Additionally, the department is embarking on a pilot program to support schools and districts in the local curriculum development process.
To address the diverse learning needs of students, there is a great need for schools and districts to develop a coherent curriculum that intentionally connects standards, instruction and formative assessment across classrooms, Ray said.
KDE is seeking the participation of up to 32 schools from approximately 12 districts, representing the state’s eight cooperative regions.
The initial professional learning program will focus on the KAS for Reading and Writing. The pilot opportunity will provide free professional learning support to schools and districts aligned with the Model Curriculum Framework.
The application window for the pilot program is open through Nov. 23. KDE will notify the selected participants by Dec. 15. The first program will begin in January, with the conclusion taking place in May 2022. The goal is that a high-quality locally developed curriculum then would be implemented in the 2022-2023 school year, per school-based decision making (SBDM) council approval.
Judi Vanderhaar and Michelle Nichols, both program consultants in KDE’s Office of Continuous Improvement and Success, joined SAC members to discuss the well-being of Kentucky’s educators.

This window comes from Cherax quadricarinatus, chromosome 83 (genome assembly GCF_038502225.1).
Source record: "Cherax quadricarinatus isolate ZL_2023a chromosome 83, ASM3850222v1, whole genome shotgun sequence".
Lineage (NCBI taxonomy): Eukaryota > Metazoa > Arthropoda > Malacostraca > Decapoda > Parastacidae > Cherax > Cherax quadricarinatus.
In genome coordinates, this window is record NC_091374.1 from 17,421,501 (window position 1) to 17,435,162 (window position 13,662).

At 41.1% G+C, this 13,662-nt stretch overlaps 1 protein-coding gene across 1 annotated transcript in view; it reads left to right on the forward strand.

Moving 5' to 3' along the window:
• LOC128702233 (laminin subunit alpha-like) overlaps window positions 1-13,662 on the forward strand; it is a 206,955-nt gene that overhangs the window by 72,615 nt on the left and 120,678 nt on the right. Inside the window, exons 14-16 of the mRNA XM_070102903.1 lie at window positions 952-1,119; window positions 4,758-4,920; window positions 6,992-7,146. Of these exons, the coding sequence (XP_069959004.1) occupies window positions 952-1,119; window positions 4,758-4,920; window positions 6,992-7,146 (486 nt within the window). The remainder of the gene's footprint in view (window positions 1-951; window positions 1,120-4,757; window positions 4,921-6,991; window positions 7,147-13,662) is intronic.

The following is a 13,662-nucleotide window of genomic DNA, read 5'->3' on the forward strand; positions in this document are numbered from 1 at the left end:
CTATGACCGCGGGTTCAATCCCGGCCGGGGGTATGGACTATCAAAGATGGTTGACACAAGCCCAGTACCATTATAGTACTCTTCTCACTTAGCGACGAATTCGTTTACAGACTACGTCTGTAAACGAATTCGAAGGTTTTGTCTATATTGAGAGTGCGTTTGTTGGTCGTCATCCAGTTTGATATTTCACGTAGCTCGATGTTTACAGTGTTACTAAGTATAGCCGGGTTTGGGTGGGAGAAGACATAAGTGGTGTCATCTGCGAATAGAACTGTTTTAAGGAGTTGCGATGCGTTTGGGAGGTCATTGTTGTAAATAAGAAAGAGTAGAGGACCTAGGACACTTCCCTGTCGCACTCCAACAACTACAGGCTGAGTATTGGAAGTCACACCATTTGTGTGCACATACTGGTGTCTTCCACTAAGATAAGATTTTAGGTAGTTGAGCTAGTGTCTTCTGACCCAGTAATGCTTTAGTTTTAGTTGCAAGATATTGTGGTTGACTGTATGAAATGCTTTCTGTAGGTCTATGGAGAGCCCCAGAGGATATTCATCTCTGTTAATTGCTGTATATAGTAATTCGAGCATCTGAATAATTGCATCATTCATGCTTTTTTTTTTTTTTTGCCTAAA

Even before the COVID-19 pandemic, stress was the most common reason for leaving public school teaching early, almost twice as common as insufficient pay, Vanderhaar said. She recommended districts involve teachers in developing responses to reducing teacher stress.
Prior to the pandemic, Kentucky’s educators took part in the inaugural Impact Kentucky survey, where 73% reported they were concerned to some degree about their emotional well-being as a result of their work. In response to this data, Nichols said the department developed a framework to approach educator wellbeing.
“The framework really pulls in strategies and programs that you can implement in the area of compassion, resilience, connection,” she said. “Also, pulling in how you can change some of your systems, processes and the way that we communicate. And, of course, that element of gratitude, recognition and celebration, which is so important, as well.”
The framework features a staff well-being planning tool that provides leadership reflection questions and a 30-, 60- and 90-day planning guide. Schools and districts should contact Vanderhaar if they are interested in utilizing the framework.